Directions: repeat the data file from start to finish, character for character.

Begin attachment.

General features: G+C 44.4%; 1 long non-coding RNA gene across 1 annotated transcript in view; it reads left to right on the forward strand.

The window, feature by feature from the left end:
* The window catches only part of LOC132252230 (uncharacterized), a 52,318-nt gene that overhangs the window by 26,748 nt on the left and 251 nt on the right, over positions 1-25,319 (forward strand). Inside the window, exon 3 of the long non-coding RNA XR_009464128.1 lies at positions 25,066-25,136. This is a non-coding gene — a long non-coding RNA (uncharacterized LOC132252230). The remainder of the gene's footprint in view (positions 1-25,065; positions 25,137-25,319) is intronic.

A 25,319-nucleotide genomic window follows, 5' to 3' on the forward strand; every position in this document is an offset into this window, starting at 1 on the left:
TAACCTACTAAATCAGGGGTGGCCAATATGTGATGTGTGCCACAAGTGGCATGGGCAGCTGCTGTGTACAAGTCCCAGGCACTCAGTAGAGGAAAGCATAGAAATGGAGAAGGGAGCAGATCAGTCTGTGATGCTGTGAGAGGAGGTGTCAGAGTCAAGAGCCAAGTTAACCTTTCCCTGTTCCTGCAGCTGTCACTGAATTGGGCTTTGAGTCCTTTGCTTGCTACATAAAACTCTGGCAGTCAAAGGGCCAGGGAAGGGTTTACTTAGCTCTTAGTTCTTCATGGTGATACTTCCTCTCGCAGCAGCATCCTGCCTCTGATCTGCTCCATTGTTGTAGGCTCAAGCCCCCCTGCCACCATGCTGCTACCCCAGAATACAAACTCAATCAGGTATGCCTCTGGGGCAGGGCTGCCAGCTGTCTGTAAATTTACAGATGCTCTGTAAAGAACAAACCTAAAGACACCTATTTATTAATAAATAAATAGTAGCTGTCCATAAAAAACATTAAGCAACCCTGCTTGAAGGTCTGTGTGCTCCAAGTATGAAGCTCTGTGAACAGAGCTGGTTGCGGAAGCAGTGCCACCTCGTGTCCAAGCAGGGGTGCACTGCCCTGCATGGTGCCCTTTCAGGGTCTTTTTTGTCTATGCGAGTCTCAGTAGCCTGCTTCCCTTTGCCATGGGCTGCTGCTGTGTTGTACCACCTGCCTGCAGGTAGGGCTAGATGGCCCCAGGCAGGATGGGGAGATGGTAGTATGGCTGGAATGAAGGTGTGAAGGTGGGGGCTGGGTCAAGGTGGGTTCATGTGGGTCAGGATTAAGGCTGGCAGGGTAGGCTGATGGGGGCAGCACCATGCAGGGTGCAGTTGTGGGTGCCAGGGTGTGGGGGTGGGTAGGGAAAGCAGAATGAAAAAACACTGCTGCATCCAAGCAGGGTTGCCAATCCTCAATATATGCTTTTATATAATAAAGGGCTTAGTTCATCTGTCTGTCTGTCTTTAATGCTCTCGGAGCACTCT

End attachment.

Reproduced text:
General features: G+C 44.4%; 1 long non-coding RNA gene across 1 annotated transcript in view; it reads left to right on the forward strand.

The window, feature by feature from the left end:
* The window catches only part of LOC132252230 (uncharacterized), a 52,318-nt gene that overhangs the window by 26,748 nt on the left and 251 nt on the right, over positions 1-25,319 (forward strand). Inside the window, exon 3 of the long non-coding RNA XR_009464128.1 lies at positions 25,066-25,136. This is a non-coding gene — a long non-coding RNA (uncharacterized LOC132252230). The remainder of the gene's footprint in view (positions 1-25,065; positions 25,137-25,319) is intronic.

A 25,319-nucleotide genomic window follows, 5' to 3' on the forward strand; every position in this document is an offset into this window, starting at 1 on the left:
TAACCTACTAAATCAGGGGTGGCCAATATGTGATGTGTGCCACAAGTGGCATGGGCAGCTGCTGTGTACAAGTCCCAGGCACTCAGTAGAGGAAAGCATAGAAATGGAGAAGGGAGCAGATCAGTCTGTGATGCTGTGAGAGGAGGTGTCAGAGTCAAGAGCCAAGTTAACCTTTCCCTGTTCCTGCAGCTGTCACTGAATTGGGCTTTGAGTCCTTTGCTTGCTACATAAAACTCTGGCAGTCAAAGGGCCAGGGAAGGGTTTACTTAGCTCTTAGTTCTTCATGGTGATACTTCCTCTCGCAGCAGCATCCTGCCTCTGATCTGCTCCATTGTTGTAGGCTCAAGCCCCCCTGCCACCATGCTGCTACCCCAGAATACAAACTCAATCAGGTATGCCTCTGGGGCAGGGCTGCCAGCTGTCTGTAAATTTACAGATGCTCTGTAAAGAACAAACCTAAAGACACCTATTTATTAATAAATAAATAGTAGCTGTCCATAAAAAACATTAAGCAACCCTGCTTGAAGGTCTGTGTGCTCCAAGTATGAAGCTCTGTGAACAGAGCTGGTTGCGGAAGCAGTGCCACCTCGTGTCCAAGCAGGGGTGCACTGCCCTGCATGGTGCCCTTTCAGGGTCTTTTTTGTCTATGCGAGTCTCAGTAGCCTGCTTCCCTTTGCCATGGGCTGCTGCTGTGTTGTACCACCTGCCTGCAGGTAGGGCTAGATGGCCCCAGGCAGGATGGGGAGATGGTAGTATGGCTGGAATGAAGGTGTGAAGGTGGGGGCTGGGTCAAGGTGGGTTCATGTGGGTCAGGATTAAGGCTGGCAGGGTAGGCTGATGGGGGCAGCACCATGCAGGGTGCAGTTGTGGGTGCCAGGGTGTGGGGGTGGGTAGGGAAAGCAGAATGAAAAAACACTGCTGCATCCAAGCAGGGTTGCCAATCCTCAATATATGCTTTTATATAATAAAGGGCTTAGTTCATCTGTCTGTCTGTCTTTAATGCTCTCGGAGCACTCT